Caribbean, African countries bearing the brunt of increasingly intense climate-related events – President Ali to Caricom-Africa Summit

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…highlights inequality in global COVID-19 response

Addressing the opening of the inaugural Caricom-Africa Summit on Tuesday, Guyana’s President Dr Irfaan Ali told the leaders that countries in the Caribbean and Africa are facing the brunt of the effects of climate change when they contribute so little to global pollution levels.

He noted that climate is a serious threat that is being exacerbated by developed countries while weakening developing countries like Guyana and other states in the Caribbean and Africa. This, he said, is leaving the developing nations to battle the effects of climate change.

“We have not been historically responsible, but we suffer the greatest and are least equipped to respond. Our countries are bearing the brunt of increasing and more intense climate-related events. We must, therefore, collectively, advocate for greater financial flows to help us adapt to the impacts of the climate emergency, including through the establishment of a global vulnerability fund.

“The largest polluters and developed countries, which have already achieved economic diversification by transferring much of the natural assets into commercial activities, carry a greater responsibility in this respect,” President Ali said.

President Dr Irfaan Ali addressing the opening of the inaugural Caricom-Africa Summit

Speaking directly to Guyana, the President said that the country removes more carbon dioxide than it emits and that is something not many nations can claim. He added that Guyana should therefore benefit economically from that service its forests are providing to the global ecosystem.

“Guyana’s development model is based on its Low Carbon Development Strategy (LCDs). The strategic outcome of the LCDs is to find a pathway to prosperity and development that is non-polluting. The LCDs aims to transform Guyana’s economy to better deliver socio-economic benefits to our people by following a low carbon path, while mainstreaming climate resilience, providing a model to the world of how low carbon, low deforestation, climate-resilient development can be possible and beneficial for forested countries,” he said.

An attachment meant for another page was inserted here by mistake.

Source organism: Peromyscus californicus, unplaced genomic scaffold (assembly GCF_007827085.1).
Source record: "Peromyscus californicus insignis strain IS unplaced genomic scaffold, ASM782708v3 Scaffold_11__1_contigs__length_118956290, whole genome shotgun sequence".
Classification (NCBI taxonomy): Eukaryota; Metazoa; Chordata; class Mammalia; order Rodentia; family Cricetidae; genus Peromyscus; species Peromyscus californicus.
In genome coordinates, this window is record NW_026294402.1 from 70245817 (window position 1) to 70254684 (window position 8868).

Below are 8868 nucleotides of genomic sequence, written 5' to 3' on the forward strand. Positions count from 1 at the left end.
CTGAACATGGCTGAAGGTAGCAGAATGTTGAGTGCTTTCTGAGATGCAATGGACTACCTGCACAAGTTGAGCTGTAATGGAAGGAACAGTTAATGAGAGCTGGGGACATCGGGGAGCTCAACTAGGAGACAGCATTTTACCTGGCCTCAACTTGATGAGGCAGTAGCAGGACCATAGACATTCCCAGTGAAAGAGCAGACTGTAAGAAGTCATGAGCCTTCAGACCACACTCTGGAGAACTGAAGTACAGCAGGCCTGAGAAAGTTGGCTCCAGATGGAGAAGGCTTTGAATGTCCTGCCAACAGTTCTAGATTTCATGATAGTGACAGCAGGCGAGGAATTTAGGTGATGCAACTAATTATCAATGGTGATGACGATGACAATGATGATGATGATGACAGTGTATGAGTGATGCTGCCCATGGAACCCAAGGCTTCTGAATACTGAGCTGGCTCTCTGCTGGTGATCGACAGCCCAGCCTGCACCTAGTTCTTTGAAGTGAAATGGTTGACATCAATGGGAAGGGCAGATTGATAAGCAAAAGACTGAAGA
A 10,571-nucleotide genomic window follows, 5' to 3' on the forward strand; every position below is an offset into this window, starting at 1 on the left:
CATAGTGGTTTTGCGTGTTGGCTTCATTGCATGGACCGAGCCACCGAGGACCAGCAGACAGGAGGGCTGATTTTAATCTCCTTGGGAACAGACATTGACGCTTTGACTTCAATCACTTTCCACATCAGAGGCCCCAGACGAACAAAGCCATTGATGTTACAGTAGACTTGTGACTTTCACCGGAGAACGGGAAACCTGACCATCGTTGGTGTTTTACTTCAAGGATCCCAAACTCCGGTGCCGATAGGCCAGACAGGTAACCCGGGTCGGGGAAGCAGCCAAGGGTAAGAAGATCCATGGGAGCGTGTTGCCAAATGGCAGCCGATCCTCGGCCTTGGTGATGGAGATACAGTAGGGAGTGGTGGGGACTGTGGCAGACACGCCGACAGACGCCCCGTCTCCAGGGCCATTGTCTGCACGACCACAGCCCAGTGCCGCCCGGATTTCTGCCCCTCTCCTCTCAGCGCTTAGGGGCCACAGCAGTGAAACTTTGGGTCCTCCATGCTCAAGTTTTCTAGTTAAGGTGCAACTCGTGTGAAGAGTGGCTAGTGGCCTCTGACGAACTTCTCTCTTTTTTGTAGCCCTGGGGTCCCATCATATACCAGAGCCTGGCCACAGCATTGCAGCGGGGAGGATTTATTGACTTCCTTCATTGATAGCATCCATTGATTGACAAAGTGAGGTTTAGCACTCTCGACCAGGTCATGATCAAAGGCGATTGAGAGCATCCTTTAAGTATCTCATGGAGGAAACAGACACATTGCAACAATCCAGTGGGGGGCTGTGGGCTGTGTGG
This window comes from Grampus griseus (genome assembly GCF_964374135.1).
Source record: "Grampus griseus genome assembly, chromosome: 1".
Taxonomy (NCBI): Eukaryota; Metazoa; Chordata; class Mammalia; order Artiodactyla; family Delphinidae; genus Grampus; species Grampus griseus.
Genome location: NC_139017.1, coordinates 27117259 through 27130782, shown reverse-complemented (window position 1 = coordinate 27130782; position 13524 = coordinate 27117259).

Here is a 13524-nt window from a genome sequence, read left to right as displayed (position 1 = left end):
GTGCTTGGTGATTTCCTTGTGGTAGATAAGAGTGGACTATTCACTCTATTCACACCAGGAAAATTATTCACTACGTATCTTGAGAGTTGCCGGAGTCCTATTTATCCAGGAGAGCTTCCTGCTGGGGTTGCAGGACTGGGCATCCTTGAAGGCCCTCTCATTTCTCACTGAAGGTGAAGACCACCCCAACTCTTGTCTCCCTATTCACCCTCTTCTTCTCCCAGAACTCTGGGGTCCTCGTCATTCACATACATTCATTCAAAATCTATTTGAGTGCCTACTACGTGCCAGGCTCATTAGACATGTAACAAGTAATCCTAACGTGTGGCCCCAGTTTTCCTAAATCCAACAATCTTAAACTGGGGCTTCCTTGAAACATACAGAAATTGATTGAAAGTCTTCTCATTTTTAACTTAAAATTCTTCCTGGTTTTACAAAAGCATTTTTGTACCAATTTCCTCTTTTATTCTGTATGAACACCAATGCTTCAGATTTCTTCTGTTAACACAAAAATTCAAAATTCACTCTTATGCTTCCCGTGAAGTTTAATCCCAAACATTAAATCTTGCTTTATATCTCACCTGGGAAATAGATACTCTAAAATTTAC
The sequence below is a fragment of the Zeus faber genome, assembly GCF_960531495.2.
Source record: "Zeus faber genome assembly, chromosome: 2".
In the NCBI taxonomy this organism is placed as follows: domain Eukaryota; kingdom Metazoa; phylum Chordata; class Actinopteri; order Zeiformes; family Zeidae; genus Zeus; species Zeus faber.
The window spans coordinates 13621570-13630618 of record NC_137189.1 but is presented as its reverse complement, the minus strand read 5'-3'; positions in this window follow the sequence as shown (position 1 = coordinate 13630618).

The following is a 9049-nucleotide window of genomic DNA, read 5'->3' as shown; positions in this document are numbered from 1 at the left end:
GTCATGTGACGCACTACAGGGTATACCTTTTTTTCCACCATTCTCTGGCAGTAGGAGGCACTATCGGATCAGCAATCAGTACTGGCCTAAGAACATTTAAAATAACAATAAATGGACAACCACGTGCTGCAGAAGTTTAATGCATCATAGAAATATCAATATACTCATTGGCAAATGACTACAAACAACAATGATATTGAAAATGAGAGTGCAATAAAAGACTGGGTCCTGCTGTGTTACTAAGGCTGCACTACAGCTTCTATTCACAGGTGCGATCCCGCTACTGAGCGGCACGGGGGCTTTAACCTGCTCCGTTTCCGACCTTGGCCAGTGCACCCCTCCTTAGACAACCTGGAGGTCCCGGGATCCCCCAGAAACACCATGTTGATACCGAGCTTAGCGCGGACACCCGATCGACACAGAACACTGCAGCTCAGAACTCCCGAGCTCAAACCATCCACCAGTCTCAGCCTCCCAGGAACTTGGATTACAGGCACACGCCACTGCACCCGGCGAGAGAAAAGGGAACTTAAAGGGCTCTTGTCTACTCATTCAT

Ali added that the COVID-19 pandemic has awakened the harsh reality of the differentiating treatment between the developed and developing world while reemphasizing that fundamentally, it is the developing world that suffers the most under the circumstances. He called on the newly formed collaboration to collectively address the COVID-19 pandemic and recovery, climate change mitigation and adaptation measures, food security, and costs of commodities and transportation.

“In relation to the pandemic, we must have a forceful message on issues relating to rescheduling of loans, debt financing, access to capital in our rebuilding efforts and evaluation of the global vaccination system along with its failure to respond to the most vulnerable in the world,” President Ali urged.

He highlighted the fact that the COVID-19 pandemic has reawakened the countries’ vulnerability to food supply, the fragility of markets, and sensitivity to price changes resulting in his calling for the issues of food security, supply and availability to form part of the group’s actionable agenda.

“Our region suffered immensely from the fallout in the rising costs of commodities and transportation services during the pandemic. We must therefore address these issues through a common theme as we, the developing economies, will find it even more difficult to cope with and rebuild post COVID…achieving the SDGs (Sustainable Development Goals) as outlined in the 2030 agenda is severely threatened and we must all point this out to the global community,” he explained.

President Ali said that Guyana looks forward to sustained and strengthen relationships between the Caribbean and Africa and pledged his country’s support for the Caricom-Africa Summit.

Keyna hosted the virtual event under the theme ‘Unity Across Continents and Oceans: Opportunities for Deepening Integration’. His Excellency Uhuru Kenyatta, President of Kenya, chaired the Summit.

Initially, the Summit was supposed to be held in 2020 but was put on hold because of the COVID-19 pandemic. The Summit follows on the Declaration by the African Union of the Diaspora as the sixth region of Africa.

Participants at the event included Heads of State and Government of the Caribbean Community and the African Union, Chairs of CARICOM and the African Union Commission, and the Africa Regional Economic Communities (RECs), the Secretaries-General of CARICOM and the Organisation of the African Caribbean and Pacific States (OACPS), and the President of Caribbean Development Bank (CDB).